Monday, June 6, 2011

Assault of Thoughts - self-indulging citations edition - 6/6/2011

"Words ought to be a little wild, for they are the assault of thoughts on the unthinking" - JMK

- Matt Yglesias picks up my post on Jefferson.

- Bob Murphy cites my 1920-21 paper in a post on the "soft patch" we've hit that may turn itself into a double-dip. The article itself is very odd to me. Murphy writes:

"But go look at Krugman's analysis at the time. His point was not so much that the Romer team's numbers were wrong (though he did think their projections of what would happen without the stimulus were very optimistic). Rather, he was saying that on their own projections, they weren't anywhere near to closing the "output gap." In other words, in terms of the above graph, Krugman wasn't warning, "Guys, I think actual unemployment with the stimulus package will look like the red dotted line, so you need to spend a lot more." Rather, he was saying, "Guys, that blue line is still pretty miserable, and the Republicans might classify the stimulus as a failure. So you'd better spend more.""

As for the first bolded statement - what exactly is Bob under the impression the "output gap" is? That is a proclamation that the estimates are too rosy, is it not? And what's this talk about Republicans? Nothing Bob links to seems to mention Republicans at all. Certainly Krugman and others were worried that Republicans would scuttle the stimulus, but from the beginning the complaint was that this wasn't enough - that it would help but we would still have high unemployment. How Murphy gets this: "Therefore, when it comes to the effects of the "stimulus" package, the free-market economists (including the Austrians) were right, and the Keynesians were wrong" is beyond me (kind of an oddly constructed sentence too - although I guess in the same way that I'm not a "classical liberal" to Bob, I'm also not a "free market economist", so in the world it makes sense). Is anyone aware of any Austrian forecasts of unemployment for 2009-2011? I bet if we paired the Austrian forecasts (I doubt there are any) with the actual unemployment with stimulus, it wouldn't look quite so bad. But then again, it wouldn't serve their interests to forecast and subsequently post such a thing. This is all bizarre to me.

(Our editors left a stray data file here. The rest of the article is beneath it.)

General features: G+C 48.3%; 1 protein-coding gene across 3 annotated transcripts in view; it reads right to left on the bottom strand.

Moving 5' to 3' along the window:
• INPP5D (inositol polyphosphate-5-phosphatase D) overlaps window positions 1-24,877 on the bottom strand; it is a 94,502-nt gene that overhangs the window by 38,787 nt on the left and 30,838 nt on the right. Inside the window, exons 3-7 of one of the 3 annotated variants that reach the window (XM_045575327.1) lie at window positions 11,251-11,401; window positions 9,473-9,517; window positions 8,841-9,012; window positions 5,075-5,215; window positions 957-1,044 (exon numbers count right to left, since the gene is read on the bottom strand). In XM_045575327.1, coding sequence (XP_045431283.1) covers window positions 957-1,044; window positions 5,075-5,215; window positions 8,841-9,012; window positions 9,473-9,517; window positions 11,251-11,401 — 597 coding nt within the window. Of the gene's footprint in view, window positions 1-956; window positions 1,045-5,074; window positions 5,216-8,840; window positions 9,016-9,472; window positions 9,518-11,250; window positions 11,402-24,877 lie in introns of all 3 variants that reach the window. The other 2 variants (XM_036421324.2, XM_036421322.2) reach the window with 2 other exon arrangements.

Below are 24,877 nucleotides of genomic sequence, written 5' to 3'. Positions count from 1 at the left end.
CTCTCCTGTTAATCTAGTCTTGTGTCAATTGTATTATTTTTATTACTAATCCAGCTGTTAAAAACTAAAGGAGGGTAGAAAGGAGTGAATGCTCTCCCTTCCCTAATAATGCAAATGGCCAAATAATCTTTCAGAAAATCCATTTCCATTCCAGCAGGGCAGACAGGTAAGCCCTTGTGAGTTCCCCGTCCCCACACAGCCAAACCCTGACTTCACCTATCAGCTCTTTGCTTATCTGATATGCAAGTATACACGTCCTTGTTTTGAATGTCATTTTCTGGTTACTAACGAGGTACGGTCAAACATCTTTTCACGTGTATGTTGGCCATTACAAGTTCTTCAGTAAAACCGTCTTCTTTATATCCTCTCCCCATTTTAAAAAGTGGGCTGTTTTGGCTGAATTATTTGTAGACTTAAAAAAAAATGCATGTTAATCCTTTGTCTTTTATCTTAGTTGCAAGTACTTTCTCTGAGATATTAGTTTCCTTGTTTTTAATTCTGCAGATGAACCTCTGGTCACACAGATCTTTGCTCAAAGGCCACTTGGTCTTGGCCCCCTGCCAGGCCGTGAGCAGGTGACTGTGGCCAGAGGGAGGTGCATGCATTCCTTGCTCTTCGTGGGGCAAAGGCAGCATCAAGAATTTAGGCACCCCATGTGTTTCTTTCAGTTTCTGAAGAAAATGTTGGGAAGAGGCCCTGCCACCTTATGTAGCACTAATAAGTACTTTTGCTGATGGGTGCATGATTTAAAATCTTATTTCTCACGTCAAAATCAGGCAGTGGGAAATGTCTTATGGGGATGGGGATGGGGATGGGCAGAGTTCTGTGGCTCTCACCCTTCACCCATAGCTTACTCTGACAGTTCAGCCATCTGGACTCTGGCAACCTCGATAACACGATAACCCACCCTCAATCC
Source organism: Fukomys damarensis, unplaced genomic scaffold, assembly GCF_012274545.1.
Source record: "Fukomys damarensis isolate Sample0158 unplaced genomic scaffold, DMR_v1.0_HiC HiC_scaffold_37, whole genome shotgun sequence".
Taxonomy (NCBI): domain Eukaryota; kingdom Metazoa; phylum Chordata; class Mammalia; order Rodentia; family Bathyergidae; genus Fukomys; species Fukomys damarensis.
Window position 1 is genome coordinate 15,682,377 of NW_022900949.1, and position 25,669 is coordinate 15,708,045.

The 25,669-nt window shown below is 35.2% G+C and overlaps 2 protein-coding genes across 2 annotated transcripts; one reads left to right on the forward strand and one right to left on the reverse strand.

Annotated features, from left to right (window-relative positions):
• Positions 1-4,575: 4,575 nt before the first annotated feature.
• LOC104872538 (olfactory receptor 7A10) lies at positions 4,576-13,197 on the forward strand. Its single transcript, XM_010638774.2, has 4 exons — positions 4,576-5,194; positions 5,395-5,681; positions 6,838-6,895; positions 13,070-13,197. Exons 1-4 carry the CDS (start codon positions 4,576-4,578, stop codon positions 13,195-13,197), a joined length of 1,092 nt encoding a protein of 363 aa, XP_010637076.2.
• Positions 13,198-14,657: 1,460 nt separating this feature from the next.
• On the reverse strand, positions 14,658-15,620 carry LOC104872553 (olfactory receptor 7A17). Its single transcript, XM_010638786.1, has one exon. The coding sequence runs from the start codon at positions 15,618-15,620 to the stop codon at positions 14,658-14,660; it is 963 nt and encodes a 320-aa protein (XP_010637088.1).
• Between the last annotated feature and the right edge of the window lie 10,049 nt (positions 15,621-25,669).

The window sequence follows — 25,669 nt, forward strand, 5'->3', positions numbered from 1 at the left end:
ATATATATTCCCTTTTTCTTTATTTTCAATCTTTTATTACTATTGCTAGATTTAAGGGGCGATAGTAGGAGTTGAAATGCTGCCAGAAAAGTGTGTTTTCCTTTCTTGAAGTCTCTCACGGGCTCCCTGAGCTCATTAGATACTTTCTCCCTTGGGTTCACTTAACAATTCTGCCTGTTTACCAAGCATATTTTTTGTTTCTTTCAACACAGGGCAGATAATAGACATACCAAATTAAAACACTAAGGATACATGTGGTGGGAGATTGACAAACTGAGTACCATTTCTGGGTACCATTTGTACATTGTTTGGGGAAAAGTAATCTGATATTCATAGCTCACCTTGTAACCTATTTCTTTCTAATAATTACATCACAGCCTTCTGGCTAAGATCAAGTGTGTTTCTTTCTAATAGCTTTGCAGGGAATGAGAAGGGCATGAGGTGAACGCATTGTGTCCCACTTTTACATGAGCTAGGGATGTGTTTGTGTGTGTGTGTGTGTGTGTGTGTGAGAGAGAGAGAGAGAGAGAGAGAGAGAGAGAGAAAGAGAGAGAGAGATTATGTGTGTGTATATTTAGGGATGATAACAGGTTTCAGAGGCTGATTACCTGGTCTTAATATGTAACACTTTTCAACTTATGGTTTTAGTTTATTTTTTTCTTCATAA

- And speaking of Krugman, the blog Beats and Pieces likes my "On Paul Krugman" post.

- In a comment on what I have to say in a spectacularly bad post by Don Boudreaux on Keynes and Smith, a commenter writes this of me: "You have the potential to become the Walter Kaufmann of John Maynard Keynes. Kaufmann scrubbed all the naughtiness of Friedrich Nietzsche and made him palatable to the English-speaking public. You are doing the same for Keynes. Congratulations on your new role." My response: "The English-speaking public on both sides of the Atlantic found Keynes quite palatable even in his own time."


  1. WRT the Cafe Hayek discussion:
    I am impressed that a self-declared anarcho-capitalist like JMF Catalan is giving a defense of Keynes to...Hayekians.

    It's interesting, because while Hayek and his admirers are a little towards the middle of the road, it is a relative "extremist" as Jon who is correcting misinformation, unfair characterization, and parody of an opponent being done by the people on Cafe Hayek.

    I say it's interesting, because one would think the latter would be more likely to enage such misrepresentations than the former.

    All in all, that's what distinguishes people who are concerned with the truth from those who are not.

    What I find particularly impressive was that posters on MISES DOT ORG were criticizing Glenn Beck for misrepresenting the Progressive movement, and even LRC had a few articles correcting Beck's selective and wrongful claims about Progressives before 1920s. To some extent, a good number of them go beyond partisan talking points and aim to seek the truth.

  2. He is an intelligent and fair guy.

  3. Daniel, do you mean that the Austrians were warning the stimulus package would lead to, say, 14% unemployment, and so the reality was somewhere in between Romer's optimism and (say) Murphy's doomsaying?